[Coral-List] New publication on-line in Invertebrate Reproduction & Development 2012, 1-10, iFirst

Szmant, Alina szmanta at uncw.edu
Fri Jul 6 20:22:49 EDT 2012

FYI, the following publication has appeared on-line.  Please email Pedro Medina-Rosas for a copy if you have problems accessing the paper (pm1469 at uncw..edu<mailto:pm1469 at uncw.edu>)

"CO2 enrichment and reduced seawater pH had no effect on the embryonic development of Acropora palmata (Anthozoa, Scleractinia)."

Pedro Medina-Rosas, Alina M. Szmant and Robert F. Whitehead
Center for Marine Science, University of North Carolina Wilmington, 5600 Marvin K Moss Lane, Wilmington, NC 28409, USA;
Centro Universitario de la Costa, Universidad de Guadalajara, Av U de G 203, Puerto Vallarta, Jalisco 48280, Mexico

Abstract:  The effects of decreased pH, caused by carbon dioxide (CO2) dissolution in seawater (known as ocean acidification (OA)), on the development of newly fertilized eggs of the Caribbean reef-building coral, Acropora palmata, was tested in three experiments conducted during the summers of 2008 and 2009 (two repeats). Three levels of CO2 enrichment were used: present day conditions (400 uatm, pH 8.1) and two CO2-enriched conditions (700 uatm, pH 7.9, and 1000 uatm, pH 7.7). No effects on the progression or timing of development, or embryo and larval size, were detected in any of the three experimental runs. The results show that the embryos and larvae of A. palmata are able to develop normally under seawater pH of at least 0.4 pH units lower than the present levels. Acropora palmata larvae do not usually begin to calcify after settlement, so this study only examined the non-calcifying part of the life cycle of this species. Most of the concern about the effects of OA on marine organisms centers on its effect on calcification. Negative effects of OA on the embryonic development of this species were not found and they may not manifest until the newly settled polyps begin to calcify.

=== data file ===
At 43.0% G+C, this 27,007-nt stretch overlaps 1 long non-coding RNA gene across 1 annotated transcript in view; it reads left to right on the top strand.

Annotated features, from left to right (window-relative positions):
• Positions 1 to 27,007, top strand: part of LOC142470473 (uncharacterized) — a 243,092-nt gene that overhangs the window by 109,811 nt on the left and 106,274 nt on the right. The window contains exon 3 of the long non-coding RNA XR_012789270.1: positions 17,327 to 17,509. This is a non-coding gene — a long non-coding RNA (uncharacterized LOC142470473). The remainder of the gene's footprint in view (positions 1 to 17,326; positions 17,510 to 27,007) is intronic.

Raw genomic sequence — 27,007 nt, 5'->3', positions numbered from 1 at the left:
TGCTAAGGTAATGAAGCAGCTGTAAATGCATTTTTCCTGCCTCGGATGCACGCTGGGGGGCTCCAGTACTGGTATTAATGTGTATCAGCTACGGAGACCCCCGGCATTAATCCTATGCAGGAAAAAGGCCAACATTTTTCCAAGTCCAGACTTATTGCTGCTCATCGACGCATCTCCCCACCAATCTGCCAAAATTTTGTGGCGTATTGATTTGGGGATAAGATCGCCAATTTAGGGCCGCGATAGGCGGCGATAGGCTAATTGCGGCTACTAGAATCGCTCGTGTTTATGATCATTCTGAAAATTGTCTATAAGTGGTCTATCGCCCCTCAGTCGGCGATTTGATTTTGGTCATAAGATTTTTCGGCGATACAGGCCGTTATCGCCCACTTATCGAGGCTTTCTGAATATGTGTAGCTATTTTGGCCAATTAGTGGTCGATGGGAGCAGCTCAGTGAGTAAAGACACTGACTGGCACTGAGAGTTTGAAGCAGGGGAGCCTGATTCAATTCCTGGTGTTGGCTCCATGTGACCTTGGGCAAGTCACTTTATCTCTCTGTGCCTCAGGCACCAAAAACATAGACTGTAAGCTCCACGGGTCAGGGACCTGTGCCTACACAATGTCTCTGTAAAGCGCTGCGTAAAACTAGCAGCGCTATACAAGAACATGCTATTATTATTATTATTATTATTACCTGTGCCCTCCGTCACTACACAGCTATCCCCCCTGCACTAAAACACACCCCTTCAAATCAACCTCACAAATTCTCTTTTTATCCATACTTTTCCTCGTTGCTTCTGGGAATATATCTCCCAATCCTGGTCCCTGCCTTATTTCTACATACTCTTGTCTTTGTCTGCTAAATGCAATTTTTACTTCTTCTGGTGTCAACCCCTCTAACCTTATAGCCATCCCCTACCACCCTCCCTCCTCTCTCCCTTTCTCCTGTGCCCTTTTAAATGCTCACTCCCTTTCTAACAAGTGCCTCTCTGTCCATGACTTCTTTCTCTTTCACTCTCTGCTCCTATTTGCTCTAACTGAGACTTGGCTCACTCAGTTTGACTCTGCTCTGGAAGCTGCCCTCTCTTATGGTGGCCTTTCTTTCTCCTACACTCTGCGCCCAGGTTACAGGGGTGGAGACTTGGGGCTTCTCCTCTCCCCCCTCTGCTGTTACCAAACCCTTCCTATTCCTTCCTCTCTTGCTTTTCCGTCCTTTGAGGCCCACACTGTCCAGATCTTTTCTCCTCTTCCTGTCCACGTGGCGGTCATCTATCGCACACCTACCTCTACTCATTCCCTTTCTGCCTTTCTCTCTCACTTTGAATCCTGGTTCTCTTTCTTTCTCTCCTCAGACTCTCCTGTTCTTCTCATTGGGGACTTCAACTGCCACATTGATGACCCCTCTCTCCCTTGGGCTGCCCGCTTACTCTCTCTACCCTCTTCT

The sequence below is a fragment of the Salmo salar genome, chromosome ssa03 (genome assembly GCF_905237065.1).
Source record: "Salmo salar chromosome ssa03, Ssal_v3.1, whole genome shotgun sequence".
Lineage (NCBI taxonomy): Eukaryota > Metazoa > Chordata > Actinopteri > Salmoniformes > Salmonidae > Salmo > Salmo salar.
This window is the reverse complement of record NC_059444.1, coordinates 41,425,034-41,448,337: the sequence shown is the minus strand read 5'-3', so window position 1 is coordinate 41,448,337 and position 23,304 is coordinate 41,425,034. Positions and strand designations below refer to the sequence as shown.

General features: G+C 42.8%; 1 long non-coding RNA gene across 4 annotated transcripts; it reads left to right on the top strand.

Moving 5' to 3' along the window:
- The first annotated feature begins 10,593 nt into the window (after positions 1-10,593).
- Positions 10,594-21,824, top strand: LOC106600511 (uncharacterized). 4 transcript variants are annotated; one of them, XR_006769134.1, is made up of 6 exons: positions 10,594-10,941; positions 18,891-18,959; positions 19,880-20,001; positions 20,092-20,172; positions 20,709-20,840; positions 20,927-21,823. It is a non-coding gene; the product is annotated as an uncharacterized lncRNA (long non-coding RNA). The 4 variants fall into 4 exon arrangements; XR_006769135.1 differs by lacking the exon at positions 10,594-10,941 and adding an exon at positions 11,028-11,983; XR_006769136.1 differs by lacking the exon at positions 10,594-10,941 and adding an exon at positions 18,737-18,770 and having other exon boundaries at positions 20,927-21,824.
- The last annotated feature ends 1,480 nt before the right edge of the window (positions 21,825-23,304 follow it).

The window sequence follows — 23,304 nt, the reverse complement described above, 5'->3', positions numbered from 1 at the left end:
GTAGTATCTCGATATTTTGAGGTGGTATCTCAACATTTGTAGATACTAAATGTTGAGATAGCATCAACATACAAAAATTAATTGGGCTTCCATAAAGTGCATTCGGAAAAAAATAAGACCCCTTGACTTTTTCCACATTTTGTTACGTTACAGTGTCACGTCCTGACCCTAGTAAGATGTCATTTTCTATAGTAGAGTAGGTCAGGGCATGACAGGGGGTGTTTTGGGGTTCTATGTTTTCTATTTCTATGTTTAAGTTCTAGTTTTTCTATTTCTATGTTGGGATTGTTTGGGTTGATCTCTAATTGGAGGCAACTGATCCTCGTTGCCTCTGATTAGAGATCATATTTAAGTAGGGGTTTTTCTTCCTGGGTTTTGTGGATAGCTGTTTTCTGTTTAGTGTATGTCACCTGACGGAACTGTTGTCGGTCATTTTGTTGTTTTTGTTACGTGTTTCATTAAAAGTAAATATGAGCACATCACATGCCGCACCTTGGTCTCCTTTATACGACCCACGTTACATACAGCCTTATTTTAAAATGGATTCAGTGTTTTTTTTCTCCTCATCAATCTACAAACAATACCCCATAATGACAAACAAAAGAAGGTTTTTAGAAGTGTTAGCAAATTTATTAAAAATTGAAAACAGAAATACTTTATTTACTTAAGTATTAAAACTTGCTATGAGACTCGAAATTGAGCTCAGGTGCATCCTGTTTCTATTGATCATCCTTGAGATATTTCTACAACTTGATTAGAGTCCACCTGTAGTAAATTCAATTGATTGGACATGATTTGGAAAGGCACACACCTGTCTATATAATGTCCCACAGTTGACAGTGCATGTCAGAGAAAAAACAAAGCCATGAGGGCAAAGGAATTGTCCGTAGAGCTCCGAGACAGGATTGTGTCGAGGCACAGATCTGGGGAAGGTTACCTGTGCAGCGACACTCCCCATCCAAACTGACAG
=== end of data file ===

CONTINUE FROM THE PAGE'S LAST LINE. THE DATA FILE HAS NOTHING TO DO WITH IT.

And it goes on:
Keywords: Acropora palmata; Caribbean reef coral; embryonic development; ocean acidification

Dr. Alina M. Szmant
Professor of Marine Biology
Center for Marine Science and Dept of Biology and Marine Biology
University of North Carolina Wilmington
5600 Marvin Moss Ln
Wilmington NC 28409 USA
tel:  910-962-2362  fax: 910-962-2410  cell: 910-200-3913

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